Retaining light industrial and manufacturing workers is an ongoing headache for employers. The key is an efficient yet thorough process that will get them quickly up to speed and ready to work. They don’t want to waste time, and neither do you, but throwing them onto the shop floor without adequate preparation is a recipe for rework, injury and sub-par product. It’s essential to keep up the production pace and keep your customers happy. The right onboarding process can improve retention, engagement and productivity and make new employees feel a part of the organization and its culture.

Standardize the Training Process

Efficient manufacturing is about operating with a standardized process. Why should training for manufacturing jobs be any different? To borrow another practice from manufacturing, consider “just in time” training. Teach new employees just what they need to know to be able to do their jobs out of the gate. If you train people on something they won’t be able to put into action until weeks or months down the road, there’s a good chance they will forget it. As a result, you’ll have to retrain them; worse, they’ll be too embarrassed to admit they forgot and will just wing it. The chance of that going well is pretty slim.

Remember Impact on the Organization

Don’t forget that how you onboard new employees also affects current employees. When a new worker joins the line, of course, it can slow productivity a bit. If production comes to a halt or slows to a snail’s pace, it can have consequences for all employees, particularly if there are metrics to hit or production bonuses at stake. It’s frustrating, and if it happens too often, you risk losing your best workers.

Utilize Digital Adoption Platforms (DAPs)

Digital Adoption Platforms (DAPs) offer technology to make onboarding consistent in delivery and content. These digital tools enable you to provide training on demand, customized to individual needs. Not every new worker starts with the same skills. DAPs will allow you to adapt as needed to prevent more advanced workers from getting bored and less experienced ones from getting lost. You may even consider pairing trainees up so those ramping up faster can mentor those who may need a little extra time. Managers can analyze the effectiveness of the training and adjust before the next hire.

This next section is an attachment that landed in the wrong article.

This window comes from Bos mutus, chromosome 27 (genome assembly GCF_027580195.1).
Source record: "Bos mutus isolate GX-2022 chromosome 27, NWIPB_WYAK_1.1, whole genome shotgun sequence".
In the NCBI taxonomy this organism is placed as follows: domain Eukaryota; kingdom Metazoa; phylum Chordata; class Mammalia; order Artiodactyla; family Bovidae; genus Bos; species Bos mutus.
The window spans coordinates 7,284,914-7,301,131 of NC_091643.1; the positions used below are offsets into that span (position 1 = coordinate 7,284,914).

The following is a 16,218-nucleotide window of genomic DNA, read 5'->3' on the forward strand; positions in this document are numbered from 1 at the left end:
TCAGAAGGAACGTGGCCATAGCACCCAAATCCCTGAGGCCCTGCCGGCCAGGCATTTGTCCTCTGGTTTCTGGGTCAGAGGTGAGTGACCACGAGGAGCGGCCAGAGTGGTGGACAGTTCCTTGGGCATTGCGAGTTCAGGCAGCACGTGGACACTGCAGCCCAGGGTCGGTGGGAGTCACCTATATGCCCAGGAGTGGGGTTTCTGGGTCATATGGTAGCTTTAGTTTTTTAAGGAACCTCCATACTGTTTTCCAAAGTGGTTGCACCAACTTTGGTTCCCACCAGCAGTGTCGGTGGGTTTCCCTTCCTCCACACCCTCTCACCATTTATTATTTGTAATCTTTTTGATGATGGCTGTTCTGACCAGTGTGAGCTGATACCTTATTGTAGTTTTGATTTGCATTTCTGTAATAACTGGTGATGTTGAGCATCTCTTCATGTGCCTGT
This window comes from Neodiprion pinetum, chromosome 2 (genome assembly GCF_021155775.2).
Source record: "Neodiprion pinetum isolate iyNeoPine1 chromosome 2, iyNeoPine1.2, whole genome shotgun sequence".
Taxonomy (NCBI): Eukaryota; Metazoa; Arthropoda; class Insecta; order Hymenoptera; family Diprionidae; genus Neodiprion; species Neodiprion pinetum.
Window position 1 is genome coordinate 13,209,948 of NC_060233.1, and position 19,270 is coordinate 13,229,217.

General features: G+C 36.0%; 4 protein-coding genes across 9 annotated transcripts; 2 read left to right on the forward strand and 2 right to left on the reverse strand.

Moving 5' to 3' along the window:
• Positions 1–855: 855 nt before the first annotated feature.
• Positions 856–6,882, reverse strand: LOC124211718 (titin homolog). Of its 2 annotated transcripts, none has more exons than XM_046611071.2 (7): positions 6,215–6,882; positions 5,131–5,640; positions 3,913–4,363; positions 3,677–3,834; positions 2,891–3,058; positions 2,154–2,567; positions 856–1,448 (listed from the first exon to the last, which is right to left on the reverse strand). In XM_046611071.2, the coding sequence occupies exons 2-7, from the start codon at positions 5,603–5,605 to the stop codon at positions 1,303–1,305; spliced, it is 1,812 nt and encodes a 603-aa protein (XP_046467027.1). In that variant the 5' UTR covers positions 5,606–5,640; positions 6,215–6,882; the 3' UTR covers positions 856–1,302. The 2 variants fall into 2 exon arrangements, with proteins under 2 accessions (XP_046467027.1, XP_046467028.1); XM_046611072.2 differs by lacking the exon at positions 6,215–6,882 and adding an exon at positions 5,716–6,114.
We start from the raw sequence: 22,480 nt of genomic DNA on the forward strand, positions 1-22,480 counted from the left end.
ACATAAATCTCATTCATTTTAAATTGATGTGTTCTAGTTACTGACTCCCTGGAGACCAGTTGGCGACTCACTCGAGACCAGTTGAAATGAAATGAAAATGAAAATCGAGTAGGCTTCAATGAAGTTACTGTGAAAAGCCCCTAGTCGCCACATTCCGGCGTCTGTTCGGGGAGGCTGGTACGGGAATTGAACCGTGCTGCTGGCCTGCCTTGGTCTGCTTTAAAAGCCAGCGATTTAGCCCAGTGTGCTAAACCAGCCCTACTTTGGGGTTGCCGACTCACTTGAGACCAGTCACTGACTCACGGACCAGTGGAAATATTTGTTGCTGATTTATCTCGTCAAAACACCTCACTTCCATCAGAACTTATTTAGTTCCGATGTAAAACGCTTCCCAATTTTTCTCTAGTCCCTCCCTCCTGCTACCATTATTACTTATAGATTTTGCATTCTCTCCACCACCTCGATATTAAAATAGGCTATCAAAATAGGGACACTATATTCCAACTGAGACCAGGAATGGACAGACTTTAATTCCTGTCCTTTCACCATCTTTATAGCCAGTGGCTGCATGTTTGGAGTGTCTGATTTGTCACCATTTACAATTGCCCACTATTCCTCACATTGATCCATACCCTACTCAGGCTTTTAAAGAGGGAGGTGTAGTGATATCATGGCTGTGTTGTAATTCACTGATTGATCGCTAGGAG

Individualize Onboarding – But Set Common Standards

Your onboarding program should have the same goals and metrics for every worker, but the process and delivery method don’t need to be the same. Everyone learns differently and at a different pace. Mix up training daily or offer a menu of training options. If you provide video or in-person training, provide access to transcripts so they can reinforce their training or look up items they may have forgotten. Administer frequent quizzes throughout the process to identify where people are struggling with material as you go along rather than waiting until the end of the training period. Remember that the best retention comes from training, application and repetition.

Connect Their Work to the Organization

Part of the training should show the impact their job has on the company’s bottom line and why their work matters. Discuss the organization’s goals and values so they can see the larger picture and their place in it. Including employees at this level improves engagement and retention. Don’t lose employees before their start date. They are never more excited than the moment they hear they got the job.

Stay in regular contact with new hires via email and text. Explain what the first few days of training will be like so they know what to expect. You can even mail a welcome package to their home. This pre-start date preparation will empower them to walk into their first day of training with confidence.

Get Feedback

Find out what trainees thought of their onboarding. Did they feel well prepared when they got on the floor? Ask what they would have liked more or less of in training and whether the trainer appeared to have a good grasp of the material and communicated it well.

Speak to veteran employees about whether new team members are ready to hit the ground running or if there appear to be gaps in their training. Schedule regular check-ins so employees feel comfortable sharing thoughts and asking questions. Schedule additional or advanced training further down the road based on their feedback.

New employees are excited about their new job. Don’t kill that enthusiasm with a flawed onboarding process. Retention of manufacturing/light industrial workers starts on their first day – or even before.


Cathy Lanski is a senior copywriter with Haley Marketing. Find her work on the Ask Haley Blog, in The Staffing Stream, and the Bullhorn blog.